An Assessment of the Forward-Looking Hypothesis of the Demand for Cigarettes
In this article we develop a model of the demand for cigarettes that incorporates forward-looking behavior related to the adverse health consequences of smoking and the addictive nature of cigarettes. The model results in several testable hypotheses that we use to examine the extent to which smokers exhibit forward-looking behavior. Results of our study are generally supportive of the notion that smokers behave in a forward-looking manner.
Among economists, Michael Grossman was one of the first to conduct research on smoking and he has made many, important contributions that have advanced both theory and policy. Grossman’s research on the economics of smoking spans his long and distinguished career and continues to this day (Grossman et al. 1981; Becker et al. 1994; Grossman and Chaloupka 1997; Grossman et al. 1998; Grossman et al. 2003; Saffer et al. 2018). In this article, we build on some of Grossman’s research and we hope that our contribution honors his legacy. We would like to thank seminar participants at the Sixth Annual Midwest Health Economics Conference along with Michael Grossman, Erik Nesson, and Julian Reif for their helpful suggestions. The views expressed herein are those of the authors and do not necessarily reflect the views of the National Bureau of Economic Research.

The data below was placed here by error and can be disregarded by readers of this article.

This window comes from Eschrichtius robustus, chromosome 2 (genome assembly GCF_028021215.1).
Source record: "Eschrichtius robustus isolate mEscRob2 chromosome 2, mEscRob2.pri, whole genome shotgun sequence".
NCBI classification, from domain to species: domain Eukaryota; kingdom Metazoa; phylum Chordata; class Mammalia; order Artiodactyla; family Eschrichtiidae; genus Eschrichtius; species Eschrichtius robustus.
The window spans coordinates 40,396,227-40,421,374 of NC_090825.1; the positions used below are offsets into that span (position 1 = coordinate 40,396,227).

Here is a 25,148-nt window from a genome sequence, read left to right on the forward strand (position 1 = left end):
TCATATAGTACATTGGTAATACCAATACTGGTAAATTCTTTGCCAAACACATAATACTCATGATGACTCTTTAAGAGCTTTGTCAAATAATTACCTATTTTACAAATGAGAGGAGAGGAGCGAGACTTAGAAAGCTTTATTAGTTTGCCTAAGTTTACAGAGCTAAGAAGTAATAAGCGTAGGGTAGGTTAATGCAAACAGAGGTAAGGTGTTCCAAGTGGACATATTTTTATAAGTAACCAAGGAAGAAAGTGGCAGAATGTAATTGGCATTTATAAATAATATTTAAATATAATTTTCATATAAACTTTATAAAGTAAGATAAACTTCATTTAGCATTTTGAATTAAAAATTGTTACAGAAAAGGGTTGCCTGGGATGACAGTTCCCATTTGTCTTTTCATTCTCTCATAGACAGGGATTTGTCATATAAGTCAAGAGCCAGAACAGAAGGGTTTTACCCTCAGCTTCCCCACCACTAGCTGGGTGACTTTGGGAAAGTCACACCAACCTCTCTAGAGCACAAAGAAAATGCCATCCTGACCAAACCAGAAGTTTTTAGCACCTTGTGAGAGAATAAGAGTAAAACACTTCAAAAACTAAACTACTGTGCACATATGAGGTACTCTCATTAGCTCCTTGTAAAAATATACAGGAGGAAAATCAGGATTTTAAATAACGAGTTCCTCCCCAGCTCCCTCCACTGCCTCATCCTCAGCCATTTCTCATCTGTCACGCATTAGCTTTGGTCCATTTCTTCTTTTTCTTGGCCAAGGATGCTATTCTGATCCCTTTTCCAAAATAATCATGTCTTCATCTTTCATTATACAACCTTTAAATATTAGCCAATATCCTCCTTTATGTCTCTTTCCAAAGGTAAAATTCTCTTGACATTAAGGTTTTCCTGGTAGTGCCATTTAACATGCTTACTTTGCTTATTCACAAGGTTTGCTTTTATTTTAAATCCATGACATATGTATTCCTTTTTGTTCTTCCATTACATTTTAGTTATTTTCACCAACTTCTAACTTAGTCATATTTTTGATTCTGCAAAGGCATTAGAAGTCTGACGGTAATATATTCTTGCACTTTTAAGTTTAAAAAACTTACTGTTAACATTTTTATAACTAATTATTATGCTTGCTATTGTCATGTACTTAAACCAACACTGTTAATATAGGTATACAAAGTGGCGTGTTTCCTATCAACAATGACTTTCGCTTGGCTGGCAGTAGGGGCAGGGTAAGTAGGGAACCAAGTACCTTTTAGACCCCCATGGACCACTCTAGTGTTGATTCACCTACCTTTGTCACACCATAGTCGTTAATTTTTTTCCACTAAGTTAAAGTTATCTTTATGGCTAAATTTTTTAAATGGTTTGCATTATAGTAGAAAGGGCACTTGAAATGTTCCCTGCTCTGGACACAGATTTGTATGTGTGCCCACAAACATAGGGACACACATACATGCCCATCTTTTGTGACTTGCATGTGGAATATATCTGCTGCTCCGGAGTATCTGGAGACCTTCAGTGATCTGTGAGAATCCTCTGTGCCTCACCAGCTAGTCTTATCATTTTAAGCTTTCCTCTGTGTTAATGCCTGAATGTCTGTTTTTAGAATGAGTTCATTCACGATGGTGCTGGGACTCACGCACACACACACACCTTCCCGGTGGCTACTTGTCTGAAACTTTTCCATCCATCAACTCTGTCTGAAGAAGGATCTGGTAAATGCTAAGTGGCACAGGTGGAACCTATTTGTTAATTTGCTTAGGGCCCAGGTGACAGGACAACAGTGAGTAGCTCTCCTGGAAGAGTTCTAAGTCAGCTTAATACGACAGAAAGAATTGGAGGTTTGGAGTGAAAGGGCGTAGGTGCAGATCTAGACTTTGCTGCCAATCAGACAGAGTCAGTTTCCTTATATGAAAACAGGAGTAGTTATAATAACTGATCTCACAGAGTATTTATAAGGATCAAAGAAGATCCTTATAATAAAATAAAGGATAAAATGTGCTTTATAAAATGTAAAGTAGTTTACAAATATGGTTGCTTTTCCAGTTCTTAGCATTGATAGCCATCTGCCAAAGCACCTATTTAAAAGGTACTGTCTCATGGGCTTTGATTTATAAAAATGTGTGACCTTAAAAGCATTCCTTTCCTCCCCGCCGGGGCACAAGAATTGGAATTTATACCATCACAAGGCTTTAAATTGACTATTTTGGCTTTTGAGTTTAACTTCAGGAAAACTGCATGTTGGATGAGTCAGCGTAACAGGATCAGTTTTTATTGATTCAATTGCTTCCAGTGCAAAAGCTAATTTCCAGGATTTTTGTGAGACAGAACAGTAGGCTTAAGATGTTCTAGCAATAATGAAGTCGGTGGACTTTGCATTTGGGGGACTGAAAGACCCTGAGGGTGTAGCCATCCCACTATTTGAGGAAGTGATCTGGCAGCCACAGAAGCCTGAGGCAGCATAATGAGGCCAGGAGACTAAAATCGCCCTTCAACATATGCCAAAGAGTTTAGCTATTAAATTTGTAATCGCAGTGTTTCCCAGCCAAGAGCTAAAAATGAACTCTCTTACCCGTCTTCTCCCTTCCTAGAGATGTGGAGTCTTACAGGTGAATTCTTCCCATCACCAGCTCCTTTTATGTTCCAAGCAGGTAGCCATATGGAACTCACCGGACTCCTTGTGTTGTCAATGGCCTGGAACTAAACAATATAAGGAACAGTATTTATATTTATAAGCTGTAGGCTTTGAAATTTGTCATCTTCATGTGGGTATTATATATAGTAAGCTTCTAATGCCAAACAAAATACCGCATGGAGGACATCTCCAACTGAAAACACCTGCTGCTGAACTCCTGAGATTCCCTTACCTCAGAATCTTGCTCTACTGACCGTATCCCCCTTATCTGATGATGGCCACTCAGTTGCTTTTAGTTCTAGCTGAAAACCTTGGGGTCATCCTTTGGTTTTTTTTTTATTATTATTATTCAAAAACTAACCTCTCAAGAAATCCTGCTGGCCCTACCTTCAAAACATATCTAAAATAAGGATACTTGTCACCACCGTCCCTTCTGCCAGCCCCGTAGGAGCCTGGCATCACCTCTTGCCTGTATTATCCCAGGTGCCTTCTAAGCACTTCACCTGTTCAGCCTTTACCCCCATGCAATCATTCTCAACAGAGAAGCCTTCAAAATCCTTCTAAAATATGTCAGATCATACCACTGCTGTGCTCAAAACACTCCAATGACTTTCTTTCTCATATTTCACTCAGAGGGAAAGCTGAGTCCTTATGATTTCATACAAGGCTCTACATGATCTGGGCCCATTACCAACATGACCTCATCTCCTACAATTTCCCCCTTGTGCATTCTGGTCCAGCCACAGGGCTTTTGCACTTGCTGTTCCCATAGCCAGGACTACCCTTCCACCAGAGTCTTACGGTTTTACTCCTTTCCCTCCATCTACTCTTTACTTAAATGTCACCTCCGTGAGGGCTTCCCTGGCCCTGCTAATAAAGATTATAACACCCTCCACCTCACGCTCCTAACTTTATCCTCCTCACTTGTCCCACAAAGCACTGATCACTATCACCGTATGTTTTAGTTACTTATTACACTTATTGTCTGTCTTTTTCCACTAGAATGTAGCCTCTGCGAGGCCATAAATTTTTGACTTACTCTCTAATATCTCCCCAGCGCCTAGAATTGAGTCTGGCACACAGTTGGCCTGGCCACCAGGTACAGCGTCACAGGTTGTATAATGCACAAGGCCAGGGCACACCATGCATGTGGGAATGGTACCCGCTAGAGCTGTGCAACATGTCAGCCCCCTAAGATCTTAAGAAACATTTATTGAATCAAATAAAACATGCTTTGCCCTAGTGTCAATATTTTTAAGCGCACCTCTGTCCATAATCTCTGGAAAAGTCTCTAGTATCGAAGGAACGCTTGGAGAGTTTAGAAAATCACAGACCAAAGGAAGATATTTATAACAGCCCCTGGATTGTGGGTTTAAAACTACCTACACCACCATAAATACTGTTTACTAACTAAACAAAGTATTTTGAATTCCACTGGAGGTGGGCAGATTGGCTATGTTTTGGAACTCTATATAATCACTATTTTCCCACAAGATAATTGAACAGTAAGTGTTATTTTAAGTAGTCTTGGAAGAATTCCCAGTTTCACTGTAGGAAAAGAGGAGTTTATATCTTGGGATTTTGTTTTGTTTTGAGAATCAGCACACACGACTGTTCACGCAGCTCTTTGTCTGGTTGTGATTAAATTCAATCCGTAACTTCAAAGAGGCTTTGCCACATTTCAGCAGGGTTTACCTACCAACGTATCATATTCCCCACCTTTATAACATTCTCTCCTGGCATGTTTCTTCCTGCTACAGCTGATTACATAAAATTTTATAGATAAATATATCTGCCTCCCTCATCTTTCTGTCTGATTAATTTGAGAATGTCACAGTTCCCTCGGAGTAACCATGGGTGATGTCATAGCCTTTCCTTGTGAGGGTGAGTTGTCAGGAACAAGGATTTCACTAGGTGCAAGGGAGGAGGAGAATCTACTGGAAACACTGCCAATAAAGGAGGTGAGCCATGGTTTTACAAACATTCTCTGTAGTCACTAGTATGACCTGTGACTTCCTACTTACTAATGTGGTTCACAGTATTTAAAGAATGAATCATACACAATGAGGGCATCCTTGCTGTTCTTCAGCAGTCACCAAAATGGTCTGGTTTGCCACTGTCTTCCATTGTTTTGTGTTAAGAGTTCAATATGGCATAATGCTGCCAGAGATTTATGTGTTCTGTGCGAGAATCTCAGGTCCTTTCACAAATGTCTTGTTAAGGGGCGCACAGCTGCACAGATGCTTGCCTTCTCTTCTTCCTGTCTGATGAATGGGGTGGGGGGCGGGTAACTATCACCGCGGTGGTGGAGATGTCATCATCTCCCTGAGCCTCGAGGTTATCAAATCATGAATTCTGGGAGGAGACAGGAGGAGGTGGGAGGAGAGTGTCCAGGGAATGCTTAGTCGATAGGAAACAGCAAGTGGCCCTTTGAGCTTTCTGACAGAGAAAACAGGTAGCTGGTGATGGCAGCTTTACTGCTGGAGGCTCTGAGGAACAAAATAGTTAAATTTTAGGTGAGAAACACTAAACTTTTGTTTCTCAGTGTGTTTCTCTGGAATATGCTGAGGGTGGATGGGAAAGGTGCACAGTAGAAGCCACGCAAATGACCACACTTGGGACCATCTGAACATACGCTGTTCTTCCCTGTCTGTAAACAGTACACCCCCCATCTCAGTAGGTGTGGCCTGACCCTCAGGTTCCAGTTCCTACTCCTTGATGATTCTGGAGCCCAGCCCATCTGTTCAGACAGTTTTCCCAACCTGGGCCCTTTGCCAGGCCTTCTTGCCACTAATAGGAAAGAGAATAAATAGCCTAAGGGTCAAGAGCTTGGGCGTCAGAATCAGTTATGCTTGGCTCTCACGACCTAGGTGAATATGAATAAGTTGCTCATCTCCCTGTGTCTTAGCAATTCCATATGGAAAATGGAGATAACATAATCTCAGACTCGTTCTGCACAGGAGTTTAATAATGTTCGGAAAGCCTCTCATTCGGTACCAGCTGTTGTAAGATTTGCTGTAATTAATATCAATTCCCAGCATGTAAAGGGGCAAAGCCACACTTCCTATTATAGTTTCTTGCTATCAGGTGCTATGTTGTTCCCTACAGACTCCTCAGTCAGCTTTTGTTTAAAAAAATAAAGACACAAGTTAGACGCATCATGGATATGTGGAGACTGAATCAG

Robert Kaestner & Kevin Callison, 2018. "An Assessment of the Forward-Looking Hypothesis of the Demand for Cigarettes," Southern Economic Journal, vol 85(1), pages 48-70. citation courtesy of